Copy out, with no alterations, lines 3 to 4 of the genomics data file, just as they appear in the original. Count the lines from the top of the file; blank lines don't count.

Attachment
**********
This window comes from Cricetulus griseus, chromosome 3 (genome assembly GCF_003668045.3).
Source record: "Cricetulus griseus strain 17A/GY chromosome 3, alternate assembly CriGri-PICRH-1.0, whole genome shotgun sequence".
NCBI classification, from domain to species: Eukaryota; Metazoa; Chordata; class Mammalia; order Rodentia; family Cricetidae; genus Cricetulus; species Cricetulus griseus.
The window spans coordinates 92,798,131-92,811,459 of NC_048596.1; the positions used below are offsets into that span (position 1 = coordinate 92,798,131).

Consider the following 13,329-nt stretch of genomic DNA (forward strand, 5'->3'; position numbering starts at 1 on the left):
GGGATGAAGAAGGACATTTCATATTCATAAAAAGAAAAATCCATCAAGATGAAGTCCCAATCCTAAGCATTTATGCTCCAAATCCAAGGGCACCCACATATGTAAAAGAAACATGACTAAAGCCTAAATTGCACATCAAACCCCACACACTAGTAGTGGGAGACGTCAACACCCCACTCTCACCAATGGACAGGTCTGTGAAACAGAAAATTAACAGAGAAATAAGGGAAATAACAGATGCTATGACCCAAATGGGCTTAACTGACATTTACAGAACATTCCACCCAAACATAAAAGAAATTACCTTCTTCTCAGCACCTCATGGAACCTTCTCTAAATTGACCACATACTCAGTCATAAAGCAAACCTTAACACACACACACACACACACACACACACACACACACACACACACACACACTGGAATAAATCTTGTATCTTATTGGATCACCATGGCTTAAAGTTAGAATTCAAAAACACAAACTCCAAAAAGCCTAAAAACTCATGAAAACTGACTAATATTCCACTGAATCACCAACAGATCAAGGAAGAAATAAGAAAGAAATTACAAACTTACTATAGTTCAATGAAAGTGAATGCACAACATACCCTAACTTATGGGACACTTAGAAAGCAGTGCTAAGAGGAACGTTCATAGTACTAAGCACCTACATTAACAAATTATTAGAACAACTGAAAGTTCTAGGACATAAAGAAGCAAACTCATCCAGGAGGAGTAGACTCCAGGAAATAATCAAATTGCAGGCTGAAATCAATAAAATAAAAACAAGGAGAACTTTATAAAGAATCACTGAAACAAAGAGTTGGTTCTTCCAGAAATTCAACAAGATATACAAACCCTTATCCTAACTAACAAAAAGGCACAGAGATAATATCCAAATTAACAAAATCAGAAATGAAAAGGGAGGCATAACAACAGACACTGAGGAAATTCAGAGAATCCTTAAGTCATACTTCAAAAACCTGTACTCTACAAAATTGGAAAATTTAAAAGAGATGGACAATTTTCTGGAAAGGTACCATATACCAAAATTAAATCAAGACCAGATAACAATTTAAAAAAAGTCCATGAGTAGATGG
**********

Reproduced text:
NCBI classification, from domain to species: Eukaryota; Metazoa; Chordata; class Mammalia; order Rodentia; family Cricetidae; genus Cricetulus; species Cricetulus griseus.
The window spans coordinates 92,798,131-92,811,459 of NC_048596.1; the positions used below are offsets into that span (position 1 = coordinate 92,798,131).